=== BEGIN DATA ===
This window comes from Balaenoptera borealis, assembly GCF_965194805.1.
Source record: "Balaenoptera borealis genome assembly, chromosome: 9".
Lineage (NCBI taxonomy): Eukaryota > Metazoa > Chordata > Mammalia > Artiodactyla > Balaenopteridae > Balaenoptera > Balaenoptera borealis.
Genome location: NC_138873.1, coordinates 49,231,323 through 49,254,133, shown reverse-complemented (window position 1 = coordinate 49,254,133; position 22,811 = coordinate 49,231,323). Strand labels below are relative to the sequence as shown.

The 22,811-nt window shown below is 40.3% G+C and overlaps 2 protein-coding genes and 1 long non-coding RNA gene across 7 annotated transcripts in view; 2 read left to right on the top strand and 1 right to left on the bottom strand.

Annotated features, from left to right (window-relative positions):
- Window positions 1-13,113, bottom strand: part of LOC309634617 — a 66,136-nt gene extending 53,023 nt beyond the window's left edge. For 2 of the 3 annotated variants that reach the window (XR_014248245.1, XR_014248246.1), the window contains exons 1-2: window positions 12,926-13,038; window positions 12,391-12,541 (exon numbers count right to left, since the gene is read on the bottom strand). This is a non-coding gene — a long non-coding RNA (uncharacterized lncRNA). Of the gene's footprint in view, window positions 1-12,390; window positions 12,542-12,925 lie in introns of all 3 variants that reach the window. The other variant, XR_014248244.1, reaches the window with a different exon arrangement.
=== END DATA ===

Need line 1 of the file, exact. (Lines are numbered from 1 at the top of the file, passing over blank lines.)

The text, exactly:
This window comes from Balaenoptera borealis, assembly GCF_965194805.1.